While conversations and planning were underway at UNC Charlotte this summer to determine whether students would return to campus or continue with virtual classes due to COVID-19-related concerns, and as protocols, equipment and supplies for the safest possible on-campus learning and living experience were put into place, a parallel set of opportunities developed to make possible the tracking, testing and tracing of coronavirus on campus.
The process includes a number of essential and coordinated components designed to mitigate the presence of COVID-19 at UNC Charlotte. The University’s well-documented wastewater sampling and testing process is one. As is the digital tool, Niner Health Check, developed by the Office of OneIT, which prompts students, faculty and staff daily to report COVID-19 status or symptoms. Also, through a collaboration between the Student Health Center and the Office of Research and Economic Development, on-campus COVID-19 testing is available for members of the University community who are referred based on their Niner Health Check responses or by the campus-based contact tracing team.
A key element: A campus lab for processing COVID-19 tests
In a Cameron Hall laboratory, the COVID-19 tests administered by the Student Health Center are being processed and, by virtue of this specific lab’s singular purpose, providing answers awaited by those tested for COVID-19 as well as faculty and staff responsible for contact tracing, moving affected students to quarantine or isolation and updating the University’s COVID-19 dashboard.
“There existed a University-wide willingness to create a COVID-19 test processing lab to provide fast, accurate and timely results, especially with the supply chain challenges that hospitals and testing facilities across the country have experienced, ” said Angelica Martins, interim director, Research and Economic Development, who is directing the COVID-19 Testing Center.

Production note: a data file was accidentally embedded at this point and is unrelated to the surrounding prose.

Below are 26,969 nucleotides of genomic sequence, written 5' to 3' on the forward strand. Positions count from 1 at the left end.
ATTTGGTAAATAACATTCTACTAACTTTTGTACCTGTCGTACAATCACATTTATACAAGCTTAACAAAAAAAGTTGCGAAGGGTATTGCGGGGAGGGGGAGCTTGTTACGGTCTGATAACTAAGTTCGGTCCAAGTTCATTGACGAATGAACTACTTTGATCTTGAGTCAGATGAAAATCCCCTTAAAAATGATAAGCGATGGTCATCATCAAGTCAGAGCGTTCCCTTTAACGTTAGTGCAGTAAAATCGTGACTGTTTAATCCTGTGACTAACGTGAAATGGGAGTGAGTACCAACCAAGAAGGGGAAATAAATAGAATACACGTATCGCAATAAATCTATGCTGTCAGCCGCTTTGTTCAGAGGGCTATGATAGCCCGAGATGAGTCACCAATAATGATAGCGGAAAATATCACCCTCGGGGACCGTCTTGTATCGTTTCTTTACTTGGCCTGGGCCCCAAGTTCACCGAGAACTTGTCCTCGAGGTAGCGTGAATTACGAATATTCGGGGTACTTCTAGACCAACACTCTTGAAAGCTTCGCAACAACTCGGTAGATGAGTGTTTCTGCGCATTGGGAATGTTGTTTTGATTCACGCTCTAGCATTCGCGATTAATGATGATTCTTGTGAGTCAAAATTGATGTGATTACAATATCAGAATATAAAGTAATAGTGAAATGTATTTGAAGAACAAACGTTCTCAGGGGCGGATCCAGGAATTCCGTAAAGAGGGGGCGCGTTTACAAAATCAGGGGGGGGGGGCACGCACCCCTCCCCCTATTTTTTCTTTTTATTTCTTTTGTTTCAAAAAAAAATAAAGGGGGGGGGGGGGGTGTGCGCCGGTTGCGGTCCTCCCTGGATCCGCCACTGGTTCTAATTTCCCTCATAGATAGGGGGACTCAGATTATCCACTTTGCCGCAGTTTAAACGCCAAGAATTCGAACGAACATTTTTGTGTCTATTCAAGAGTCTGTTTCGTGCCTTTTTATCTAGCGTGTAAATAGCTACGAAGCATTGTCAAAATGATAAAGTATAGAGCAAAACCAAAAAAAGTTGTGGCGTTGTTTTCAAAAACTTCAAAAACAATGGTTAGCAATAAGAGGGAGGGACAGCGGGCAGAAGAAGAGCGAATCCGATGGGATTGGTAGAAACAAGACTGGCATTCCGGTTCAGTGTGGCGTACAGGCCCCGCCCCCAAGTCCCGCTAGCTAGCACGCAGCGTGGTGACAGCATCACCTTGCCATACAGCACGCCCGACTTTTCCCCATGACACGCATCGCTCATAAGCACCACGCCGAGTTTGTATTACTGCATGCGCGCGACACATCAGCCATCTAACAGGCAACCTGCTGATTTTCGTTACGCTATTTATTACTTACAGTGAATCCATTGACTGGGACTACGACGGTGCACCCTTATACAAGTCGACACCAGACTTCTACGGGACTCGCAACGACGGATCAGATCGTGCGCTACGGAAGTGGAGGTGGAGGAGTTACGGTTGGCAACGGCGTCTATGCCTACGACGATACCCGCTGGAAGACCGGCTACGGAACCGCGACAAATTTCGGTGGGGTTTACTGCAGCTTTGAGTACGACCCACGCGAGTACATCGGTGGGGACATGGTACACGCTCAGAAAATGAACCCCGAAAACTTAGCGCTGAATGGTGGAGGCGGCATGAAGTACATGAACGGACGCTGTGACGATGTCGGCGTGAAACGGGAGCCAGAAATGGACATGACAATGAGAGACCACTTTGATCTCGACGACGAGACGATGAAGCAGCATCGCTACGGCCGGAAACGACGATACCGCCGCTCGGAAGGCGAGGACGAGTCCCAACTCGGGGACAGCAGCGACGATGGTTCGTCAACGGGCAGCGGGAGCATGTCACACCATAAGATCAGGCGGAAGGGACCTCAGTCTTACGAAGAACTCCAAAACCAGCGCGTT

The lab — whose site was chosen because of its central campus location, size and configuration ideal for preventing the cross-contamination of testing samples — obtained CLIA (Clinical Laboratory Improvement Amendments) certification this summer, making it eligible to accept human samples for diagnostic testing according to the regulations of the Center for Medicare and Medicaid Services. (The federal agencies responsible for CLIA are the Food and Drug Administration, Center for Medicare and Medicaid Services, and the Centers for Disease Control and Prevention.)
CLIA certification required ventilation upgrades to assure a correct air exchange rate. Additionally, the lab team, in collaboration with OneIT, installed software programs designed to support clinical and laboratory workflow, laboratory outreach, point-of-care testing, data analytics and HIPAA security.
“We were able to accomplish in four weeks what typically takes six to 12 months,” said Martins.
Through August and most of September, with no students on campus due to the decision to delay student move-in and the start of in-person classes, lab personnel ran COVID-19 samples provided by Atrium Health to test the campus facility. The lab, prepared to complete 200 samples per day, is able to increase its workflow, if needed, to accommodate up to 800 samples daily.
“This flexibility is important should we experience a surge in people experiencing COVID-19 symptoms,” said Rick Tankersley, vice chancellor for Research and Economic Development.
Preparation Pays Off
All parts of the tracking, testing, tracing process were put to the test recently when the wastewater testing and sampling researchers detected positive signs of COVID-19 in samples drawn from a campus residence hall. Residents were asked to remain in the building or return for testing. Once testing started, the Student Health Center staff worked closely with Residence Life and Housing to collect nasal swab samples from the residence hall’s 162 occupants within a 90-minute timespan.
The collected samples were transported to the Cameron Hall laboratory. The team there was able to provide results within six hours with positive results occurring for less than 1% of the residence hall population. Those with positive results were moved quickly to isolation, while the contact tracing team identified close contacts, who were immediately moved to quarantine. The remaining students were cleared to return to their activities a little more than 24 hours after their initial notification.
“By all accounts, the wastewater testing plan and protocol we've been working on over the last several months worked. We were able to quickly identify the location of a potential outbreak prior to the onset of symptoms, test a large group of students within 24 hours, identify anyone infected and their close contacts, and isolate them before there was significant transmission — or a COVID-19 cluster emerged,” said Tankersley. “We can’t know for sure, but I'm confident a coronavirus outbreak was successfully avoided on UNC Charlotte's campus.”